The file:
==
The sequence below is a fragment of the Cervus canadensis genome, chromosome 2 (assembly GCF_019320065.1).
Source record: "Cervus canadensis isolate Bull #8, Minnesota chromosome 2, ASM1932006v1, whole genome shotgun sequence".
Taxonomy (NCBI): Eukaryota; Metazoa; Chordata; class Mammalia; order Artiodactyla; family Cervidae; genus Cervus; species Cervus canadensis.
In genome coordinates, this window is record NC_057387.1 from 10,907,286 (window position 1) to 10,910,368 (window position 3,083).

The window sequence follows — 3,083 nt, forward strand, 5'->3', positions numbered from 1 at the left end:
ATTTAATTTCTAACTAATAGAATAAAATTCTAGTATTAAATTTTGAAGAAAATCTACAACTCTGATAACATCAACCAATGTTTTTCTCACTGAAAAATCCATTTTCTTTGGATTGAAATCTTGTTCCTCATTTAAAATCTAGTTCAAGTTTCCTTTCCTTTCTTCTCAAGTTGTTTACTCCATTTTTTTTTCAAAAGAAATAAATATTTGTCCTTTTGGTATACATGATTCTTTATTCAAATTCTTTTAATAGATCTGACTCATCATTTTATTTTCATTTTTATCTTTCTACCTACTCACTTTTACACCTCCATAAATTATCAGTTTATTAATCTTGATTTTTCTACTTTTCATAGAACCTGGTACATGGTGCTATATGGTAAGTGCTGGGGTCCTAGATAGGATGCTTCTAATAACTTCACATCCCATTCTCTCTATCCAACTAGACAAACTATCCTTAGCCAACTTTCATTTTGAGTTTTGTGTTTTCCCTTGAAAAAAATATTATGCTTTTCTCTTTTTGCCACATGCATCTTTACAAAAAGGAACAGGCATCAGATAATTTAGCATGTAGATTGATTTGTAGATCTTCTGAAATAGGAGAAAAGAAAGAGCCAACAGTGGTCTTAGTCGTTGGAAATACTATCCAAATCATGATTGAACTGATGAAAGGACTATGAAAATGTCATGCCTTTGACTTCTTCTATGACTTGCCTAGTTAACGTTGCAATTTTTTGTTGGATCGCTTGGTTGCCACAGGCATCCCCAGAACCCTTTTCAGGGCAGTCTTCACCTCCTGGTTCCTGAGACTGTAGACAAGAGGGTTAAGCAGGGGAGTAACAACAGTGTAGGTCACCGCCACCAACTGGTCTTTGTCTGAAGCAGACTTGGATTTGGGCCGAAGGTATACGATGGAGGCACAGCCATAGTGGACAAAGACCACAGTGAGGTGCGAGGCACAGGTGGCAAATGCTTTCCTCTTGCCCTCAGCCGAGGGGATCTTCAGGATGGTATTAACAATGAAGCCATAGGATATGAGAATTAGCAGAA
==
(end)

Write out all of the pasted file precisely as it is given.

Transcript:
The sequence below is a fragment of the Cervus canadensis genome, chromosome 2 (assembly GCF_019320065.1).
Source record: "Cervus canadensis isolate Bull #8, Minnesota chromosome 2, ASM1932006v1, whole genome shotgun sequence".
Taxonomy (NCBI): Eukaryota; Metazoa; Chordata; class Mammalia; order Artiodactyla; family Cervidae; genus Cervus; species Cervus canadensis.
In genome coordinates, this window is record NC_057387.1 from 10,907,286 (window position 1) to 10,910,368 (window position 3,083).

The window sequence follows — 3,083 nt, forward strand, 5'->3', positions numbered from 1 at the left end:
ATTTAATTTCTAACTAATAGAATAAAATTCTAGTATTAAATTTTGAAGAAAATCTACAACTCTGATAACATCAACCAATGTTTTTCTCACTGAAAAATCCATTTTCTTTGGATTGAAATCTTGTTCCTCATTTAAAATCTAGTTCAAGTTTCCTTTCCTTTCTTCTCAAGTTGTTTACTCCATTTTTTTTTCAAAAGAAATAAATATTTGTCCTTTTGGTATACATGATTCTTTATTCAAATTCTTTTAATAGATCTGACTCATCATTTTATTTTCATTTTTATCTTTCTACCTACTCACTTTTACACCTCCATAAATTATCAGTTTATTAATCTTGATTTTTCTACTTTTCATAGAACCTGGTACATGGTGCTATATGGTAAGTGCTGGGGTCCTAGATAGGATGCTTCTAATAACTTCACATCCCATTCTCTCTATCCAACTAGACAAACTATCCTTAGCCAACTTTCATTTTGAGTTTTGTGTTTTCCCTTGAAAAAAATATTATGCTTTTCTCTTTTTGCCACATGCATCTTTACAAAAAGGAACAGGCATCAGATAATTTAGCATGTAGATTGATTTGTAGATCTTCTGAAATAGGAGAAAAGAAAGAGCCAACAGTGGTCTTAGTCGTTGGAAATACTATCCAAATCATGATTGAACTGATGAAAGGACTATGAAAATGTCATGCCTTTGACTTCTTCTATGACTTGCCTAGTTAACGTTGCAATTTTTTGTTGGATCGCTTGGTTGCCACAGGCATCCCCAGAACCCTTTTCAGGGCAGTCTTCACCTCCTGGTTCCTGAGACTGTAGACAAGAGGGTTAAGCAGGGGAGTAACAACAGTGTAGGTCACCGCCACCAACTGGTCTTTGTCTGAAGCAGACTTGGATTTGGGCCGAAGGTATACGATGGAGGCACAGCCATAGTGGACAAAGACCACAGTGAGGTGCGAGGCACAGGTGGCAAATGCTTTCCTCTTGCCCTCAGCCGAGGGGATCTTCAGGATGGTATTAACAATGAAGCCATAGGATATGAGAATTAGCAGAA